Researchers: Stuxnet Virus Origin Dates to 2007

Duqu, Other Malware Believed Created on Same Platform
Researchers: Stuxnet Virus Origin Dates to 2007

The roots of the Stuxnet virus that crippled Iran's nuclear program in 2010 and the related Duqu worm discovered this fall date back to 2007, new research suggests.

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Researchers from Kaspersky Lab say at least two other pieces of malware may have been developed on the same computing platform, perhaps by the same individuals.

"Despite the large volume of data obtained - most of which has yet to be published - we still lack the answer to the fundamental question: Who is behind Duqu?" Kaspersky Lab researchers Alexander Gostev and Igor Soumenkov asked in a blog posted Wednesday.

"We believe Duqu and Stuxnet were simultaneous projects supported by the same team of developers," the researchers said.

In terms of architecture, the platform used to create Duqu [dyü-kyü] and Stuxnet is the same, the blog said. The platform is known as Tilded. "Its authors are, for some reason, inclined to use file names which start with '~d,'" the Gostev and Soumenkov wrote.

The researchers said they uncovered several other details that suggest at least one piece of spyware was based on the Tilded platform in 2007 or 2008 as well as other programs whose functional remains unclear that were developed between 2008 and 2010.

"From the data we have at our disposal, we can say with a fair degree of certainty that the Tilded platform was created around the end of 2007 or early 2008 before undergoing its most significant changes in summer/autumn 2010," the bloggers wrote. "Those changes were sparked by advances in code and the need to avoid detection by antivirus solutions.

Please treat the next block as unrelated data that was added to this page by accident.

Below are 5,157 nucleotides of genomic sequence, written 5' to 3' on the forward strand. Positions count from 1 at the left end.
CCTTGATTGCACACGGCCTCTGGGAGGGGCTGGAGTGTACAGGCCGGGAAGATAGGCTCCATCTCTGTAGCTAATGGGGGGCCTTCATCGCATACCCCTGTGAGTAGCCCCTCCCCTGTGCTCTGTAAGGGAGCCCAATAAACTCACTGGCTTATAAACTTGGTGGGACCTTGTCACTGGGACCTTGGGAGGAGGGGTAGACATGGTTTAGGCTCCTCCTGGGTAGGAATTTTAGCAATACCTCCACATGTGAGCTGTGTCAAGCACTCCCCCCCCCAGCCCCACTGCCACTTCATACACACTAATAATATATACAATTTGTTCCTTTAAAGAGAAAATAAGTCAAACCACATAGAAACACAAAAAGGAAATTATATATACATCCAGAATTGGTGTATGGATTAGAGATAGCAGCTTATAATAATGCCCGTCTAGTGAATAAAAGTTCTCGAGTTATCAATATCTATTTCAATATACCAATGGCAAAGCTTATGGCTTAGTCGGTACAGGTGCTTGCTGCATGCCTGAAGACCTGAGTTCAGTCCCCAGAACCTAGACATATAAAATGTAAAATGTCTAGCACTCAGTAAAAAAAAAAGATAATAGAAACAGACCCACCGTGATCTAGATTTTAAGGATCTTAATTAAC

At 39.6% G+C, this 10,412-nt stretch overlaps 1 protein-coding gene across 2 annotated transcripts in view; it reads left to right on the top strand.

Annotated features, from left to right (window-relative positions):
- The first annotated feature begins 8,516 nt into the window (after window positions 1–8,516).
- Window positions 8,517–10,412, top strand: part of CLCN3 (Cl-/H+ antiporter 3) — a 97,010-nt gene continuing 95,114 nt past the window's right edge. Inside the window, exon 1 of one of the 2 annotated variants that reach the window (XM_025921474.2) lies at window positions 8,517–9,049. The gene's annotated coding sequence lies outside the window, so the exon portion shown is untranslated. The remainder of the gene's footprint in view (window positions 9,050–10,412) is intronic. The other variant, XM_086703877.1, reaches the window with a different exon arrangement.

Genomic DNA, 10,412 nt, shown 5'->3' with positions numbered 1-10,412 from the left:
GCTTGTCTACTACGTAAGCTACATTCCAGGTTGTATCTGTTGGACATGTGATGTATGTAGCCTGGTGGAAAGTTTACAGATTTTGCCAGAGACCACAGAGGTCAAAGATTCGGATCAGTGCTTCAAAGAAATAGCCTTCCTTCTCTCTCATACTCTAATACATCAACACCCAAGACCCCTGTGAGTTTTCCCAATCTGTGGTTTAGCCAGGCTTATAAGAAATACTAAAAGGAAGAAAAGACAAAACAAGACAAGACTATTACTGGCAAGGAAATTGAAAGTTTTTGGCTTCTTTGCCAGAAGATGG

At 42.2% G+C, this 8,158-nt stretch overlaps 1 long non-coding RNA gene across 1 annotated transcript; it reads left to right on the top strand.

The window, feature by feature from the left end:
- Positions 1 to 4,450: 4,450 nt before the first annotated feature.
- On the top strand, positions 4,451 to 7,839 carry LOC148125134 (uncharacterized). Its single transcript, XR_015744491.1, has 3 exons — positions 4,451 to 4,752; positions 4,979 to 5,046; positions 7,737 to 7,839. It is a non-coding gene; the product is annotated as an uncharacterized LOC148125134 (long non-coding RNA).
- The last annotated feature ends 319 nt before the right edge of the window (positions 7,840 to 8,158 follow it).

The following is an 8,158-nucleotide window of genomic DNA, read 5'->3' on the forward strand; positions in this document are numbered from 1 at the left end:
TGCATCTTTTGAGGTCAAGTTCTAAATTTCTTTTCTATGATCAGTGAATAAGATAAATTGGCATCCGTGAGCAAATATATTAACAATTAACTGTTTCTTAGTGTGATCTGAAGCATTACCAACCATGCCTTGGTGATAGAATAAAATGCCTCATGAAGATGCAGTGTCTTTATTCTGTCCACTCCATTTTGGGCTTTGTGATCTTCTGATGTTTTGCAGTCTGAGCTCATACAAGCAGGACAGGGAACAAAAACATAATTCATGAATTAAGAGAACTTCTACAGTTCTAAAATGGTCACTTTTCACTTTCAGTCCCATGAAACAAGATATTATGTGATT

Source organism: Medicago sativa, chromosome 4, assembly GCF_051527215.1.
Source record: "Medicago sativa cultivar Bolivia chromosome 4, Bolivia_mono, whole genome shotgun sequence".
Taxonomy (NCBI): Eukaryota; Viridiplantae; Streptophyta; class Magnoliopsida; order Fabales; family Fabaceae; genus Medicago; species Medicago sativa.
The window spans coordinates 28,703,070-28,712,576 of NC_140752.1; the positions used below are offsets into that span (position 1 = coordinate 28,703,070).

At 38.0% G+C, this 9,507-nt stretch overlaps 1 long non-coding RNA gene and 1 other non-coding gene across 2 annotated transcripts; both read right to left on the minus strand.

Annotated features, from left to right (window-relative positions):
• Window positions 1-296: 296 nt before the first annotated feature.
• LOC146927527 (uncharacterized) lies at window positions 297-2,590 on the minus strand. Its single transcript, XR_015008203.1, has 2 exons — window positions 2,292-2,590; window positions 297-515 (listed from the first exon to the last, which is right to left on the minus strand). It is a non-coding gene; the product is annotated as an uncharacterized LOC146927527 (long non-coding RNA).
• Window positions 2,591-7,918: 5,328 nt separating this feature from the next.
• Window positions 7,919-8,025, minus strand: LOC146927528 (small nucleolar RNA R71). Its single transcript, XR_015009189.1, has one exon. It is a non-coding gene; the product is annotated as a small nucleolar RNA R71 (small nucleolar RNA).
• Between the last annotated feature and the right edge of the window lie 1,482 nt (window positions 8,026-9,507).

"There were a number of projects involving programs based on the Tilded platform throughout the period 2007-2011. Stuxnet and Duqu are two of them - there could have been others, which for now remain unknown. The platform continues to develop, which can only mean one thing: we're likely to see more modifications in the future."

In October, IT security provider Symantec reported a research lab had discovered on computers in Europe a worm very similar to Stuxnet dubbed Duqu (see New Stuxnet-Like Worm Discovered ). The Stuxnet virus was believed to have crippled centrifuges Iran uses to produce enriched uranium that could be used in a nuclear weapon. Speculation is that Israel and/or the United States are behind the development of Stuxnet.

About the Author

Eric Chabrow

Eric Chabrow

Retired Executive Editor, GovInfoSecurity

Chabrow, who retired at the end of 2017, hosted and produced the semi-weekly podcast ISMG Security Report and oversaw ISMG's GovInfoSecurity and InfoRiskToday. He's a veteran multimedia journalist who has covered information technology, government and business.

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